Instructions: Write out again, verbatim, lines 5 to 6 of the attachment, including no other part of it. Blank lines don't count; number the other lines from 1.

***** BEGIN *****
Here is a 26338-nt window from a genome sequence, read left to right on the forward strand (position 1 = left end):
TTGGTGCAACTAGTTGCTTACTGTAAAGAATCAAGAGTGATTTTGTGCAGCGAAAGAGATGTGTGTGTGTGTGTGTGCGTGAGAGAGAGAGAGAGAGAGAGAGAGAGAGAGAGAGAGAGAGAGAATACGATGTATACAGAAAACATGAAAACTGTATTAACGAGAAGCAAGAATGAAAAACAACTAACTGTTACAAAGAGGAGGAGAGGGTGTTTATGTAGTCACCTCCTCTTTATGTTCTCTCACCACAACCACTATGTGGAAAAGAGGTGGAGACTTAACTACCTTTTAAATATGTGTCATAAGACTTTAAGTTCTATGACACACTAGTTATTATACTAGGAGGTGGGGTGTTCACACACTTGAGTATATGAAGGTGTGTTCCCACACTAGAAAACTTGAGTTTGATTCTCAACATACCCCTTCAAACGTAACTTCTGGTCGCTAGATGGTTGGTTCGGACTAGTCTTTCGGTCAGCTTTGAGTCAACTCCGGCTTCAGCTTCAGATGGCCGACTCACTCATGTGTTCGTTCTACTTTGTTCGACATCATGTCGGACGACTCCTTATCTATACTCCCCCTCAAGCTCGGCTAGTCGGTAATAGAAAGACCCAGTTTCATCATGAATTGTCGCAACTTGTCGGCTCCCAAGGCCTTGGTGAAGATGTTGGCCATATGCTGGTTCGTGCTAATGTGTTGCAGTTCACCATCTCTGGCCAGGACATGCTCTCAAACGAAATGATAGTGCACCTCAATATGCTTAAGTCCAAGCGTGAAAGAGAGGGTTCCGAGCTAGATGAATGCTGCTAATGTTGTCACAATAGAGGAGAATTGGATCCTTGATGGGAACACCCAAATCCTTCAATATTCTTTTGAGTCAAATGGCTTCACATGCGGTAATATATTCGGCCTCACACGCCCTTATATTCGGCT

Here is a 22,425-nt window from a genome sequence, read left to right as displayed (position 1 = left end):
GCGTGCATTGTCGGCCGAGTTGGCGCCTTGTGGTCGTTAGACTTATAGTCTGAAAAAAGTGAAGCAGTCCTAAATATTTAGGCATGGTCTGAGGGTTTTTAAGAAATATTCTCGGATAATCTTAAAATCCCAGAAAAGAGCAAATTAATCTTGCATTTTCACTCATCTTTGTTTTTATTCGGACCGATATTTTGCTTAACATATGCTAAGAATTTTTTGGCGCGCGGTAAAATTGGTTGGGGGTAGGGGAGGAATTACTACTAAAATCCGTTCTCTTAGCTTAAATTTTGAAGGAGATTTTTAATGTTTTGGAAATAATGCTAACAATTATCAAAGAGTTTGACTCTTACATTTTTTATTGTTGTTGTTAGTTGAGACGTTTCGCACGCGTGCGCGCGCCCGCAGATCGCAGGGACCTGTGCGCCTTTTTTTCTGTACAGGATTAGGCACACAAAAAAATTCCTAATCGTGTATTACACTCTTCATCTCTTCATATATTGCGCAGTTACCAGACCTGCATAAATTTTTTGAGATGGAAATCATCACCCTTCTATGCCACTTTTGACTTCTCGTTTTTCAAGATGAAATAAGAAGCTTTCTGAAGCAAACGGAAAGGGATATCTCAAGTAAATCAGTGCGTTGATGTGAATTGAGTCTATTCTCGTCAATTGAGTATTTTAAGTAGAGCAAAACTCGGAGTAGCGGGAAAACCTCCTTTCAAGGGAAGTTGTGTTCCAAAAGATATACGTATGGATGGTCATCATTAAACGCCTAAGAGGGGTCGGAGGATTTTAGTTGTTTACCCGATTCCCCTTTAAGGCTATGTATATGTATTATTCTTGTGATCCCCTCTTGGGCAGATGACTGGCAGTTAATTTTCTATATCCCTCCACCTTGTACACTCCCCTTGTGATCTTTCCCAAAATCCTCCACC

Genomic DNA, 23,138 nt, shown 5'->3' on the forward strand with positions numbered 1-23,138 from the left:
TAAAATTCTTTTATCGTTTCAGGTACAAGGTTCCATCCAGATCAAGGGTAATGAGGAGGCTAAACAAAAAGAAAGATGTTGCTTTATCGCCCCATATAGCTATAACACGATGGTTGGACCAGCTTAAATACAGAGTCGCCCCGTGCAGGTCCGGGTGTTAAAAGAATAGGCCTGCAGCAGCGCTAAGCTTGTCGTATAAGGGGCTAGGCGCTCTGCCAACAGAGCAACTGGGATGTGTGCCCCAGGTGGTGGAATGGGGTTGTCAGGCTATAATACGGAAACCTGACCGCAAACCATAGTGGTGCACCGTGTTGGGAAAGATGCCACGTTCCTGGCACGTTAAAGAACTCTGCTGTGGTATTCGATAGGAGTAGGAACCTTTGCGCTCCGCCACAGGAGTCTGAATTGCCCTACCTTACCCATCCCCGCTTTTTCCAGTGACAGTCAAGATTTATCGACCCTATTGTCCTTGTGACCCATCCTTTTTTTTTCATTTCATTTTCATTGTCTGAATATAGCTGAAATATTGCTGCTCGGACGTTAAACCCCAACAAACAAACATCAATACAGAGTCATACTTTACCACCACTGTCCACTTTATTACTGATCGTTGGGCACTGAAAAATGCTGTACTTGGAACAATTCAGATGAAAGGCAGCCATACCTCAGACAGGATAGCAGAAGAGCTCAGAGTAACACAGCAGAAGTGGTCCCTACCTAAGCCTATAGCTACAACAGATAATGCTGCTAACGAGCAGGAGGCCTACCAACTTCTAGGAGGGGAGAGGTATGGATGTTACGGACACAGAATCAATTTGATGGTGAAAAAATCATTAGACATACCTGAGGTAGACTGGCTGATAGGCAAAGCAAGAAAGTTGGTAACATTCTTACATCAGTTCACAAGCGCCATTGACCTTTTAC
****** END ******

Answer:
Genomic DNA, 23,138 nt, shown 5'->3' on the forward strand with positions numbered 1-23,138 from the left:
TAAAATTCTTTTATCGTTTCAGGTACAAGGTTCCATCCAGATCAAGGGTAATGAGGAGGCTAAACAAAAAGAAAGATGTTGCTTTATCGCCCCATATAGCTATAACACGATGGTTGGACCAGCTTAAATACAGAGTCGCCCCGTGCAGGTCCGGGTGTTAAAAGAATAGGCCTGCAGCAGCGCTAAGCTTGTCGTATAAGGGGCTAGGCGCTCTGCCAACAGAGCAACTGGGATGTGTGCCCCAGGTGGTGGAATGGGGTTGTCAGGCTATAATACGGAAACCTGACCGCAAACCATAGTGGTGCACCGTGTTGGGAAAGATGCCACGTTCCTGGCACGTTAAAGAACTCTGCTGTGGTATTCGATAGGAGTAGGAACCTTTGCGCTCCGCCACAGGAGTCTGAATTGCCCTACCTTACCCATCCCCGCTTTTTCCAGTGACAGTCAAGATTTATCGACCCTATTGTCCTTGTGACCCATCCTTTTTTTTTCATTTCATTTTCATTGTCTGAATATAGCTGAAATATTGCTGCTCGGACGTTAAACCCCAACAAACAAACATCAATACAGAGTCATACTTTACCACCACTGTCCACTTTATTACTGATCGTTGGGCACTGAAAAATGCTGTACTTGGAACAATTCAGATGAAAGGCAGCCATACCTCAGACAGGATAGCAGAAGAGCTCAGAGTAACACAGCAGAAGTGGTCCCTACCTAAGCCTATAGCTACAACAGATAATGCTGCTAACGAGCAGGAGGCCTACCAACTTCTAGGAGGGGAGAGGTATGGATGTTACGGACACAGAATCAATTTGATGGTGAAAAAATCATTAGACATACCTGAGGTAGACTGGCTGATAGGCAAAGCAAGAAAGTTGGTAACATTCTTACATCAGTTCACAAGCGCCATTGACCTTTTAC